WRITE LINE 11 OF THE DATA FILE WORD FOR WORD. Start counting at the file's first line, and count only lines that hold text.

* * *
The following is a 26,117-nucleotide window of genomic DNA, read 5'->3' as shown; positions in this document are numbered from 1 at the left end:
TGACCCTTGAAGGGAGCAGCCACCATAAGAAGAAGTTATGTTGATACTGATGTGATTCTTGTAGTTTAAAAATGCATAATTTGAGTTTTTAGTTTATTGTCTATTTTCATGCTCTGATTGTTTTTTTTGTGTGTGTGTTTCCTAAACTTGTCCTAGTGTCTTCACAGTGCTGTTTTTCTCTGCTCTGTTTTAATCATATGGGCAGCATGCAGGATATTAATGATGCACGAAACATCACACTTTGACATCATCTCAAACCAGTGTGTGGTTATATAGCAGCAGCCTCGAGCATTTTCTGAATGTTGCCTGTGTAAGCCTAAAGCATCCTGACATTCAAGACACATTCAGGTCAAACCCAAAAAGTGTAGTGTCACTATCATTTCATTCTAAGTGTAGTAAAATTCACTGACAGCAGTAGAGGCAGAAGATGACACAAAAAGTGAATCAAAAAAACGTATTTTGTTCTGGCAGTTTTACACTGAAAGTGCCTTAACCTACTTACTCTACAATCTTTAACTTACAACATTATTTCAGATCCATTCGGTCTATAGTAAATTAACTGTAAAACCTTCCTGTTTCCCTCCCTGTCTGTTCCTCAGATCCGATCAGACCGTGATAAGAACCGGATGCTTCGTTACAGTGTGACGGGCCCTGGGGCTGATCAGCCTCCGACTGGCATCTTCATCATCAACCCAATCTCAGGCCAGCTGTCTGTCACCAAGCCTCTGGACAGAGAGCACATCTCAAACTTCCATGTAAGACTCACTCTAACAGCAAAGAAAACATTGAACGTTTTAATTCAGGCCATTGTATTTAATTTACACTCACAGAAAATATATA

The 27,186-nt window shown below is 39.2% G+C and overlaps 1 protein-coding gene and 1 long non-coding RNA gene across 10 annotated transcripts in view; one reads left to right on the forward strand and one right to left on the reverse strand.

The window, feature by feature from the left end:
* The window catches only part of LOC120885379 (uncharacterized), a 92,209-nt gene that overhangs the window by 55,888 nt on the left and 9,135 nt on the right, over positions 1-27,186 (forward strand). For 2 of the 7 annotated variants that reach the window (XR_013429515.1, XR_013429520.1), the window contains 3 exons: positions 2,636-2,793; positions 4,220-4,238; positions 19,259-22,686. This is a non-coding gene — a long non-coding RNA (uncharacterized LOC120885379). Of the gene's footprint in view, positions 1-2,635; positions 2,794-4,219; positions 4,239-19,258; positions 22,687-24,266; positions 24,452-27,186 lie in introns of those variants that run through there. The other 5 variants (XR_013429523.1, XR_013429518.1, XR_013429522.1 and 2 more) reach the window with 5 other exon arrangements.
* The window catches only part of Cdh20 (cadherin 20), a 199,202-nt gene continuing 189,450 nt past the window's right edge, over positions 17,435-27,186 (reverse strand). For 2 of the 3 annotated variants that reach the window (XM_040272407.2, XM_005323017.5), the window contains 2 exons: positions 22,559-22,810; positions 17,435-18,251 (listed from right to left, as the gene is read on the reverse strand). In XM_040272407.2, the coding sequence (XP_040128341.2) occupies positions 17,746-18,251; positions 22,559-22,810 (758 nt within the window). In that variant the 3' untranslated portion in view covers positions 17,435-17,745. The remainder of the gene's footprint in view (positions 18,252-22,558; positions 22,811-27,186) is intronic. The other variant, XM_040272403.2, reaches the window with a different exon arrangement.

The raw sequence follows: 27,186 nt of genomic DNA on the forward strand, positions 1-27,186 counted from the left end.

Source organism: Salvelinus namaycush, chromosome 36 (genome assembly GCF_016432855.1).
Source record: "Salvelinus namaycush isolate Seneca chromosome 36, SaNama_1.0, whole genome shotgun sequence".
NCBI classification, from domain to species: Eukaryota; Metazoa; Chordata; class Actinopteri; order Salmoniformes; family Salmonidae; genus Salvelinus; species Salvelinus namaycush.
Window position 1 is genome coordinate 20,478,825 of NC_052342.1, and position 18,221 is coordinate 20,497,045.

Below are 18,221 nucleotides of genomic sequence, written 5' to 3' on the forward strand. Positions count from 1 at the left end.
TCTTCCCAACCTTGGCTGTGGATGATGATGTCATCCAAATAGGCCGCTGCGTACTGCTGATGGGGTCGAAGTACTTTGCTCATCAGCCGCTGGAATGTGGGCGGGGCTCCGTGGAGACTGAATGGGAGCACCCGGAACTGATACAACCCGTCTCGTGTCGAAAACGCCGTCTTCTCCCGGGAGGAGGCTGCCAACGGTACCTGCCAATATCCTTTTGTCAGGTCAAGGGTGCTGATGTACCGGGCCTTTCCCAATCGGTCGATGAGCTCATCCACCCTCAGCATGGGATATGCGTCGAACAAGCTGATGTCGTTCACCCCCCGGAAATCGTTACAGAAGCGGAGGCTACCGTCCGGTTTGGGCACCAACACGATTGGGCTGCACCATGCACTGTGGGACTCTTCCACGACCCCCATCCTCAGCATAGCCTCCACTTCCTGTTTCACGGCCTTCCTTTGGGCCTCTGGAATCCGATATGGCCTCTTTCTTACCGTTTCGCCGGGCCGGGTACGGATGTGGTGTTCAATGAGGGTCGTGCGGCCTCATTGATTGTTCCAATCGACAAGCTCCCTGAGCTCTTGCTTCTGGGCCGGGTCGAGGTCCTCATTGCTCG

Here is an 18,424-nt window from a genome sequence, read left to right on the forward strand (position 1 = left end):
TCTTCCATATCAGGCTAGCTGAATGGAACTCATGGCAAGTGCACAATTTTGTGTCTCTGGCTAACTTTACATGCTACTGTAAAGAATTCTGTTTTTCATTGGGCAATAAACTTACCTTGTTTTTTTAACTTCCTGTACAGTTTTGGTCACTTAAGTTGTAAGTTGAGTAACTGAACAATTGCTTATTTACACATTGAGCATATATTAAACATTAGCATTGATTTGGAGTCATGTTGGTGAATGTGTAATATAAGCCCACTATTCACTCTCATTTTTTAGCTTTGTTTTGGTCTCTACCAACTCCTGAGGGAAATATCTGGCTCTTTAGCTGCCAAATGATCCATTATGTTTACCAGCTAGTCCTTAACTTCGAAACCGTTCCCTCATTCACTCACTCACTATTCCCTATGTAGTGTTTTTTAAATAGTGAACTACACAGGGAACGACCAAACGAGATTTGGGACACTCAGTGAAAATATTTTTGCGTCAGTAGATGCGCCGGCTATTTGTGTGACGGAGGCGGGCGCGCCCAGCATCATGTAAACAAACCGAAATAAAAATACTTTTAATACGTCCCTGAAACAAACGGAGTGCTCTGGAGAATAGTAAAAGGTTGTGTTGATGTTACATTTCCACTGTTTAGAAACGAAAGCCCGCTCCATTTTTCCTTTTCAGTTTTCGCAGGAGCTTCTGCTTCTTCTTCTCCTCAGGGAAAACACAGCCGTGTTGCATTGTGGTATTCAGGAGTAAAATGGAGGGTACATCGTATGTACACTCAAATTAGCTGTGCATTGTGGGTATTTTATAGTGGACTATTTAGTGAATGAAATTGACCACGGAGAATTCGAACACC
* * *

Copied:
Window position 1 is genome coordinate 20,478,825 of NC_052342.1, and position 18,221 is coordinate 20,497,045.